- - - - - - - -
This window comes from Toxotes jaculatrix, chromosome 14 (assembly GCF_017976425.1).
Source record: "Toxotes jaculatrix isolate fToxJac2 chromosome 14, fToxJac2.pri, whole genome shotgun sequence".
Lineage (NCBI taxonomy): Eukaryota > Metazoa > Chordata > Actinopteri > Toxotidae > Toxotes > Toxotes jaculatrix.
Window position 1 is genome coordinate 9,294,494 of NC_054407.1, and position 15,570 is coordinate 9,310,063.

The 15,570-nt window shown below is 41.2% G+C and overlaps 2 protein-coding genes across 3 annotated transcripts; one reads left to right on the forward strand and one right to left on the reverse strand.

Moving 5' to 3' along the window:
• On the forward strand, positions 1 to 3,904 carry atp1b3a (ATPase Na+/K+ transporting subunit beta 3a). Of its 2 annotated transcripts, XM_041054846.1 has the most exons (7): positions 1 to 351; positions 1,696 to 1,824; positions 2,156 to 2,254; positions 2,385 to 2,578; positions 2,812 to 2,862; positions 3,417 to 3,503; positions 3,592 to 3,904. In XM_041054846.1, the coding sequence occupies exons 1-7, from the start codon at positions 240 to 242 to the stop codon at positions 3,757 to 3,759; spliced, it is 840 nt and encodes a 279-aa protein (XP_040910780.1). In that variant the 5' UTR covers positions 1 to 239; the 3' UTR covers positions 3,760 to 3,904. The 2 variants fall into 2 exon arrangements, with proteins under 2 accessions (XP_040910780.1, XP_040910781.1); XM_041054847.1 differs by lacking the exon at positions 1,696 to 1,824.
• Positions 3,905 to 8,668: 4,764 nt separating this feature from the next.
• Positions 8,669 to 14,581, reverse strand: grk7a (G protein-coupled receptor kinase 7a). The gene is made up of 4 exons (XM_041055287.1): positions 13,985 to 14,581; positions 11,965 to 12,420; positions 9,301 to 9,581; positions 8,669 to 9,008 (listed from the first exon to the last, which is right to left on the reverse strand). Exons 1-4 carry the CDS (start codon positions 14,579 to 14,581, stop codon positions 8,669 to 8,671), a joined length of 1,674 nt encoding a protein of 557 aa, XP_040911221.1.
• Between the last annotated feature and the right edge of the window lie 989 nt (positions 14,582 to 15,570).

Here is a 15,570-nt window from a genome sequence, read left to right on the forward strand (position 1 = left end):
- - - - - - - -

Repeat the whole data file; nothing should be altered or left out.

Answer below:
This window comes from Toxotes jaculatrix, chromosome 14 (assembly GCF_017976425.1).
Source record: "Toxotes jaculatrix isolate fToxJac2 chromosome 14, fToxJac2.pri, whole genome shotgun sequence".
Lineage (NCBI taxonomy): Eukaryota > Metazoa > Chordata > Actinopteri > Toxotidae > Toxotes > Toxotes jaculatrix.
Window position 1 is genome coordinate 9,294,494 of NC_054407.1, and position 15,570 is coordinate 9,310,063.

The 15,570-nt window shown below is 41.2% G+C and overlaps 2 protein-coding genes across 3 annotated transcripts; one reads left to right on the forward strand and one right to left on the reverse strand.

Moving 5' to 3' along the window:
• On the forward strand, positions 1 to 3,904 carry atp1b3a (ATPase Na+/K+ transporting subunit beta 3a). Of its 2 annotated transcripts, XM_041054846.1 has the most exons (7): positions 1 to 351; positions 1,696 to 1,824; positions 2,156 to 2,254; positions 2,385 to 2,578; positions 2,812 to 2,862; positions 3,417 to 3,503; positions 3,592 to 3,904. In XM_041054846.1, the coding sequence occupies exons 1-7, from the start codon at positions 240 to 242 to the stop codon at positions 3,757 to 3,759; spliced, it is 840 nt and encodes a 279-aa protein (XP_040910780.1). In that variant the 5' UTR covers positions 1 to 239; the 3' UTR covers positions 3,760 to 3,904. The 2 variants fall into 2 exon arrangements, with proteins under 2 accessions (XP_040910780.1, XP_040910781.1); XM_041054847.1 differs by lacking the exon at positions 1,696 to 1,824.
• Positions 3,905 to 8,668: 4,764 nt separating this feature from the next.
• Positions 8,669 to 14,581, reverse strand: grk7a (G protein-coupled receptor kinase 7a). The gene is made up of 4 exons (XM_041055287.1): positions 13,985 to 14,581; positions 11,965 to 12,420; positions 9,301 to 9,581; positions 8,669 to 9,008 (listed from the first exon to the last, which is right to left on the reverse strand). Exons 1-4 carry the CDS (start codon positions 14,579 to 14,581, stop codon positions 8,669 to 8,671), a joined length of 1,674 nt encoding a protein of 557 aa, XP_040911221.1.
• Between the last annotated feature and the right edge of the window lie 989 nt (positions 14,582 to 15,570).

Here is a 15,570-nt window from a genome sequence, read left to right on the forward strand (position 1 = left end):